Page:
Let's celebrate cultural sponsorship Text signed by Michel Leblanc, President and CEO of the Board of Trade of Metropolitan Montreal

Text signed by Michel Leblanc, President and CEO of the Board of Trade of Metropolitan Montreal, and published in Le Devoir.

May 8, 2009

Let's celebrate cultural sponsorship

The protest by Marie-Andrée Chouinard against the name given to the new Maison du Festival Rio Tinto Alcan demonstrates surprising contempt for all those who, alongside the Board of Trade, participated in Rendez-vous 2007 – Montréal, cultural metropolis.

A fundamental objective of that event was to rally support for culture and, more specifically, stimulate greater financial assistance from the private sector. Not surprisingly, companies such as Rio Tinto Alcan and Astral were among the first business leaders to make a commitment and get involved. By contributing $6 million to the building of the Maison du Festival Rio Tinto Alcan, the aluminum company set a fine example of how to walk the talk.

Unlike Ms. Chouinard, I will not comment on the evocative value of a company name when given to an institution, cultural or otherwise. But I in no way share the view expressed in her column that the presence of a sponsor acts like a black hole on beauty and automatically deprives a site of any ability to move or charm. Nor that the use of such a name prevents users from establishing a link between the site and its mission.

The example of the Bell Centre should be reassuring in this regard. Nobody walking by this building could be unaware that it is the home of our hockey team. This concession to business imperatives in no way prevented the Canadiens from paying glowing tribute within its walls to the Habs of days gone by, and the statues in front of the building immortalize the team's greatest players.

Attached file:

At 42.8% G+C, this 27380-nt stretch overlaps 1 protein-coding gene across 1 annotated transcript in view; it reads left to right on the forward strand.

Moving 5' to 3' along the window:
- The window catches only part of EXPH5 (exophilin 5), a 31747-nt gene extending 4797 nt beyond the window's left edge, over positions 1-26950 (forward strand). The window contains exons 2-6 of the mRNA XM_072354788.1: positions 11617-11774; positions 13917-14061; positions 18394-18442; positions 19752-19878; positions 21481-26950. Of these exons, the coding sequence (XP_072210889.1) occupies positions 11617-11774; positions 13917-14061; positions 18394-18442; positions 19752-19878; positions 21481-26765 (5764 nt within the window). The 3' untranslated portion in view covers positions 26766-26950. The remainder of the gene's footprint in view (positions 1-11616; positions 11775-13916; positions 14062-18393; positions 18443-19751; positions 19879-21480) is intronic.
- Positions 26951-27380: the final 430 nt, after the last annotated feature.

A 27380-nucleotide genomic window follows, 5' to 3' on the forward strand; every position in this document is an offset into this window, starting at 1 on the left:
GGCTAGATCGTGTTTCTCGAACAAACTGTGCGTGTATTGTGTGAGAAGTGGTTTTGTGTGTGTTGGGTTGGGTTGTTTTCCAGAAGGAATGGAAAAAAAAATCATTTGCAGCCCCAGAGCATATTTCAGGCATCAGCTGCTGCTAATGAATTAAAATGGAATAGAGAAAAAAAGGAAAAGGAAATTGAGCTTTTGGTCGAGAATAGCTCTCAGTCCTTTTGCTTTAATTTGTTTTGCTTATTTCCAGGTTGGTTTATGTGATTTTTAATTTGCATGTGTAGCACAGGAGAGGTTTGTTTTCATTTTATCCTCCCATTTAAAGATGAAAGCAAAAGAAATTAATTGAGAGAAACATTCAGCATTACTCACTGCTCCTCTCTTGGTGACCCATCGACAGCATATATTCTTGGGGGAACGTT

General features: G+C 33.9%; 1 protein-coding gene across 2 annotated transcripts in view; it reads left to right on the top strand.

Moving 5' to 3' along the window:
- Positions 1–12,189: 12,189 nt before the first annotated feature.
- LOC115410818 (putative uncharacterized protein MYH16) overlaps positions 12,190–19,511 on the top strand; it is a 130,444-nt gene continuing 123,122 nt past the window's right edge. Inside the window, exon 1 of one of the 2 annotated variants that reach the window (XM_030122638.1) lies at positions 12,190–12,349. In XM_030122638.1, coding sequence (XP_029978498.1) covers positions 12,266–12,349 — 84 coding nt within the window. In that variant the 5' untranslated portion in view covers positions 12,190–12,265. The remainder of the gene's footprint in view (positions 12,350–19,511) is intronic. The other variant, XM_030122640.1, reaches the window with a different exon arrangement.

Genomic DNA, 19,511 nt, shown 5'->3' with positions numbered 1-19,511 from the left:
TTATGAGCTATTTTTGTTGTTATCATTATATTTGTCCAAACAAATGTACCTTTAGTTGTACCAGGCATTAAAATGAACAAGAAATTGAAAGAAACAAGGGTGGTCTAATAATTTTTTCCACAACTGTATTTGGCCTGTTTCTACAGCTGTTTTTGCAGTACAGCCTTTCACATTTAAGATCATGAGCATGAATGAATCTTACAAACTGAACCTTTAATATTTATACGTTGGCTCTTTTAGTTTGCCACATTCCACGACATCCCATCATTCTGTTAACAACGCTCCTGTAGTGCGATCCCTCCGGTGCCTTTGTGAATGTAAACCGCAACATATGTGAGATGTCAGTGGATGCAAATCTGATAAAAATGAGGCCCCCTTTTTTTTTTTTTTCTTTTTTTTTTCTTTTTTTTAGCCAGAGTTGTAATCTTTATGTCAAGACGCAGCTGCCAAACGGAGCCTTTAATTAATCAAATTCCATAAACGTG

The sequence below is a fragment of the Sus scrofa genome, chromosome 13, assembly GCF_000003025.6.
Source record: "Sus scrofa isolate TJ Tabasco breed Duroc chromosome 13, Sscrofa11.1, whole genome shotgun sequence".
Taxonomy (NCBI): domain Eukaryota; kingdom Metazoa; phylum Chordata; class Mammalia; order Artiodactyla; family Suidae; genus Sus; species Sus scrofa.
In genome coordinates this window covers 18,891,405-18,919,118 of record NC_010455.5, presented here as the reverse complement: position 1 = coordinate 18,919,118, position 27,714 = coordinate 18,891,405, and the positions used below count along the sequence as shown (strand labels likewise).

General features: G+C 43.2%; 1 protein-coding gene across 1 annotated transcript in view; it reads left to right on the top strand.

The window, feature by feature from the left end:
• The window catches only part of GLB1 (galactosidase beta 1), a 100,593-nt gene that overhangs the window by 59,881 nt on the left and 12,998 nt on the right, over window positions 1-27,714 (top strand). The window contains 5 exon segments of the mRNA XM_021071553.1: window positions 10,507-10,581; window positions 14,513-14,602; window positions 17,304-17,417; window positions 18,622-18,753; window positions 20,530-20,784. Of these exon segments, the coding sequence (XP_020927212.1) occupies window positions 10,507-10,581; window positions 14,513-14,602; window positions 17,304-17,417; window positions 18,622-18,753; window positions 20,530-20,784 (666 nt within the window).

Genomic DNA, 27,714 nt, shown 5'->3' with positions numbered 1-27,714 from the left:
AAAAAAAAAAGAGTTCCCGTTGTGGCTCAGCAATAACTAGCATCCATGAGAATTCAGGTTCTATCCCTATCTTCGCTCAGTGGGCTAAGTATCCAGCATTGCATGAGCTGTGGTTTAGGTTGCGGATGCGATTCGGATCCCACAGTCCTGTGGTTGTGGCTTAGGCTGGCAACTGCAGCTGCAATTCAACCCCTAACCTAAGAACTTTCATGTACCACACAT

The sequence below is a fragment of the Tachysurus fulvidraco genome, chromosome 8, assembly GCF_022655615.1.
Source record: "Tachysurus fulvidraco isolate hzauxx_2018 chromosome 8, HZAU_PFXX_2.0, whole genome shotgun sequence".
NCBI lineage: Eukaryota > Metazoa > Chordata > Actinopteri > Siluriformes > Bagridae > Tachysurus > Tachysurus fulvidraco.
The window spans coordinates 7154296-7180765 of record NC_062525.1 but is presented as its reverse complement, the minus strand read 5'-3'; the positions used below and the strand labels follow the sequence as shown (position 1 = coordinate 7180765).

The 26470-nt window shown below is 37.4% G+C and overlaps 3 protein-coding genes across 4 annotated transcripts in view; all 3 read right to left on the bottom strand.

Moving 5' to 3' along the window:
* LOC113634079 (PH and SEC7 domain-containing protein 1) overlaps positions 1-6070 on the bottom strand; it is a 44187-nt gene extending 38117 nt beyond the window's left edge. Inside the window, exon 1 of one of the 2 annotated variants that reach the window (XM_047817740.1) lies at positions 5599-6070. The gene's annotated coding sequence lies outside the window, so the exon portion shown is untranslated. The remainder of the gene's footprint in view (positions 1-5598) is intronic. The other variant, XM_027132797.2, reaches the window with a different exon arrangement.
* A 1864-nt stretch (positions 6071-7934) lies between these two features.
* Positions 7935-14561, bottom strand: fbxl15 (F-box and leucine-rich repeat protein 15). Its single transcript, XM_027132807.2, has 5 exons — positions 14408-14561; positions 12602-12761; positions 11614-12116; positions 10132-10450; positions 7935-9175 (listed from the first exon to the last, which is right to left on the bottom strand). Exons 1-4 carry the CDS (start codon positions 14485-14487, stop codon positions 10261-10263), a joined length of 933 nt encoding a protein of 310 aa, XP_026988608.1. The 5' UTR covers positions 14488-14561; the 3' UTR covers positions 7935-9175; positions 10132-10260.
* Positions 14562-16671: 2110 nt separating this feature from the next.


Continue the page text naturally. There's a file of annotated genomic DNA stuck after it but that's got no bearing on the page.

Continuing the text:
Rather than criticizing its so-called thirst for visibility, we should be congratulating Rio Tinto Alcan. In terms of sponsorship, Quebec still lags behind what has been done elsewhere. Historically, we have had less private wealth to spread around than our English-speaking neighbours – think of the Carnegies, Smithsonian, and, a little closer to home, James McGill – and we are still developing a culture of corporate giving.

We might therefore ask ourselves whether the “modesty and restraint of the fabulously wealthy” on which Ms. Chouinard would have us rely for cultural sponsorship really serves the cause of the arts within the community. Because what we probably need the most are private and corporate leaders who set an example.

Behind the Maison du Festival Rio Tinto Alcan is a company that proudly proclaims to others: “Look what I have done for my community!” Perhaps it is because competition is at the core of our daily life, but I see this as a joyful challenge issued to other Montréal companies: “And what about you? What will you do to make your cultural metropolis even more vibrant?”

From this perspective, I would say that the Maison du Festival Rio Tinto Alcan sends a beautiful message.

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